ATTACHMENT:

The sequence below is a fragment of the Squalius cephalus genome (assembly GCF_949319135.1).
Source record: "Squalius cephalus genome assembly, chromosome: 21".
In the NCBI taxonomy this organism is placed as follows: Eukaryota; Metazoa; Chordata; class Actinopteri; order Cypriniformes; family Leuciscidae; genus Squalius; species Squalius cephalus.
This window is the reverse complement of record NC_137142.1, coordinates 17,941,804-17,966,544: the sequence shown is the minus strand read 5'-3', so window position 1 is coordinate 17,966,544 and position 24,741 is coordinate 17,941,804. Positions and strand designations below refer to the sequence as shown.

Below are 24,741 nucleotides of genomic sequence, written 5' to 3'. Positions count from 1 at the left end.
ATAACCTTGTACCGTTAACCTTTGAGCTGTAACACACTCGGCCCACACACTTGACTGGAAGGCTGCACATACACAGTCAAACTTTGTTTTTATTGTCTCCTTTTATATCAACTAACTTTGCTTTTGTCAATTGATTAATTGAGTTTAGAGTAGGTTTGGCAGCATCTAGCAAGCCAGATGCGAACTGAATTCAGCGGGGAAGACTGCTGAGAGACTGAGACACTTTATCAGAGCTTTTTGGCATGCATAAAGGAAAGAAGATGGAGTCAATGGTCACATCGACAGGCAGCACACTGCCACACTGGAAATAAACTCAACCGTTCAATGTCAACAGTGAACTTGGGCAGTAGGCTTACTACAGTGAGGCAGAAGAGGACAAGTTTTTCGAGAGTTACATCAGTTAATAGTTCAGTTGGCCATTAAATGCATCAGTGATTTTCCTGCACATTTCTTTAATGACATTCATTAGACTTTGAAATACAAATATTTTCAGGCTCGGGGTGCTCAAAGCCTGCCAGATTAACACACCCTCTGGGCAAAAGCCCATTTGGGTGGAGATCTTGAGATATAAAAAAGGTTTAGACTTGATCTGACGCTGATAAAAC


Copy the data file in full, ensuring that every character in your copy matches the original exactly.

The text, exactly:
The sequence below is a fragment of the Squalius cephalus genome (assembly GCF_949319135.1).
Source record: "Squalius cephalus genome assembly, chromosome: 21".
In the NCBI taxonomy this organism is placed as follows: Eukaryota; Metazoa; Chordata; class Actinopteri; order Cypriniformes; family Leuciscidae; genus Squalius; species Squalius cephalus.
This window is the reverse complement of record NC_137142.1, coordinates 17,941,804-17,966,544: the sequence shown is the minus strand read 5'-3', so window position 1 is coordinate 17,966,544 and position 24,741 is coordinate 17,941,804. Positions and strand designations below refer to the sequence as shown.

Below are 24,741 nucleotides of genomic sequence, written 5' to 3'. Positions count from 1 at the left end.
ATAACCTTGTACCGTTAACCTTTGAGCTGTAACACACTCGGCCCACACACTTGACTGGAAGGCTGCACATACACAGTCAAACTTTGTTTTTATTGTCTCCTTTTATATCAACTAACTTTGCTTTTGTCAATTGATTAATTGAGTTTAGAGTAGGTTTGGCAGCATCTAGCAAGCCAGATGCGAACTGAATTCAGCGGGGAAGACTGCTGAGAGACTGAGACACTTTATCAGAGCTTTTTGGCATGCATAAAGGAAAGAAGATGGAGTCAATGGTCACATCGACAGGCAGCACACTGCCACACTGGAAATAAACTCAACCGTTCAATGTCAACAGTGAACTTGGGCAGTAGGCTTACTACAGTGAGGCAGAAGAGGACAAGTTTTTCGAGAGTTACATCAGTTAATAGTTCAGTTGGCCATTAAATGCATCAGTGATTTTCCTGCACATTTCTTTAATGACATTCATTAGACTTTGAAATACAAATATTTTCAGGCTCGGGGTGCTCAAAGCCTGCCAGATTAACACACCCTCTGGGCAAAAGCCCATTTGGGTGGAGATCTTGAGATATAAAAAAGGTTTAGACTTGATCTGACGCTGATAAAAC